As a species they just always found a way to fascinate me, and I always wondered why people were never excited to showcase such a beautiful animal. A lot of time travelling around the globe, working in the field and spending time away from home really allows you to be imaginative. You can kind of collect all of these experiences from the natural world, whether from real-life experiences or fictional ones, and create something special if you really wanted to. That is what I intended with Pine the Fox, and my overall aim with this is to turn this idea into a book one day. To allow foxes to be valued as much as people adore iconic animals like pandas, lions and elephants. Check out Pine the Fox by heading to www.pinethefox.wordpress.com.

How do you think we can overcome the ‘disconnect’ with nature that lots of people may be experiencing?

It can be quite hard to connect with nature in our present day. There are many scenarios which stop us from doing so, such as not having the opportunity/or access to do so, distractions from technological advances and social media, lack of awareness with nature/wildlife and just having busy lives with family and work. When you have all of these contributing factors occurring in people’s lives, limiting people in individuals ways – then it is easily seen why some of us are somewhat disconnected from the natural world. It can be easily overcome though by simply finding a way to involve nature in our lives. It doesn’t take much nowadays. Sometimes it can be as easily done as disconnecting from our technology and social media platforms for a day or so and just getting outside. You know, going for a walk somewhere that has green spaces or giving your garden a new makeover and making it wildlife friendly. There are so many ways to connect to nature, all it takes is an individual wanting to be part of a natural world that wants you to be a part of it.

How do you think big brands can do more to protect our natural habitat and encourage it to thrive?

It all depends what you mean by big brands. But the largely recognizable brands that heavily utilize resources that are not good for our planet, its wildlife and the environment – can start to think about achieving their brands vision and goals by shifting to a more sustainable approach. Most brands now are realising how important this is and it is really great to see. Whether it is having plastics that are biodegradable, or foods/materials which are ethically sourced and made sustainably – these are all small steps to reducing our carbon footprints. These are the ways to help mitigate climate change and to hopefully protect our planets natural habitats.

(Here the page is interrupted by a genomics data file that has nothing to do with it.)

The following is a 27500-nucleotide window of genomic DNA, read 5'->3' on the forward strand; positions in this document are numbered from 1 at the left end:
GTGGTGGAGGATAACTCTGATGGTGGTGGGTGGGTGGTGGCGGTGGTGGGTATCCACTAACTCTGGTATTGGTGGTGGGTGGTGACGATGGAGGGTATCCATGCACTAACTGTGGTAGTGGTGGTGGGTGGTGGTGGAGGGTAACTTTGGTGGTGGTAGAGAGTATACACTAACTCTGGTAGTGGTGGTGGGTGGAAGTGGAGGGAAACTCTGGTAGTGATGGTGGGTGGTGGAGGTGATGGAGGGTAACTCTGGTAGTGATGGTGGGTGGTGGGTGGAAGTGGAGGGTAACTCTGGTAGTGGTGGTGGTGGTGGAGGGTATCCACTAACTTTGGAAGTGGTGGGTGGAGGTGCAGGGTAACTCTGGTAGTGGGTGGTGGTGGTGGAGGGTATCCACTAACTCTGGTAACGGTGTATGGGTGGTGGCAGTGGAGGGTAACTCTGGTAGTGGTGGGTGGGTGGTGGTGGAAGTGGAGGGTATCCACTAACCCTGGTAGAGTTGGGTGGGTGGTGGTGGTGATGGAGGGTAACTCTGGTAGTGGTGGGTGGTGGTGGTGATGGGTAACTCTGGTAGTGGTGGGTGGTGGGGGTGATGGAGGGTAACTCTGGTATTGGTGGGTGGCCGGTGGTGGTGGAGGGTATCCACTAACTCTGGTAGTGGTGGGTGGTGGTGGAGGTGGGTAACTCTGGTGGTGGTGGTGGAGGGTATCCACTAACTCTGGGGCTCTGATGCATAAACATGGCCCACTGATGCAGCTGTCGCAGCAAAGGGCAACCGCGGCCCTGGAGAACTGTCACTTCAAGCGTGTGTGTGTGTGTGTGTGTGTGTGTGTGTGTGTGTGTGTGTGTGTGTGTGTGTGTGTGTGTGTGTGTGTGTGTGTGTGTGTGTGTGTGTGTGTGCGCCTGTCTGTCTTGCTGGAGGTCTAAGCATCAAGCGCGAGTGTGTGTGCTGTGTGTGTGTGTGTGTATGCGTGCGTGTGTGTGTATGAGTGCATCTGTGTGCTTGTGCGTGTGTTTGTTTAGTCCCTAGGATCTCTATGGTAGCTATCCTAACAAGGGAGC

How do you think we can design our towns and cities better to co-exist with wildlife?

We need more green spaces that surround our cities/urban areas, or areas of land which can be completely left alone like what is occurring at the Knepp Wildland Project in West Sussex or the Alladale Wilderness Reserve in Inverness, Scotland. I see that Heal Rewilding are working their way to achieving this goal to – for nature to be given a chance to recover and regenerate itself. To naturally attract wildlife that historically roamed in certain areas. If we learn how to design our cities and towns in a way that accommodates not only people, but wildlife too – only then will we learn to value the wildlife around us and learn to co-exist with them.

What does a ‘wildlife friendly’ lifestyle look like to you?

Where an individual questions each and every action they commit to, and ask themselves whether it would harm the wildlife and environment around them. At the end of the day, it is all down to actions and that includes our lifestyles that we choose to follow and live. If we decide to be more conscious about the natural world and its inhabitants – then that is positive actions taken daily which when combined collectively over time contribute towards so much good. This will then be beneficial not only for the wildlife and nature around us, but for ourselves as well!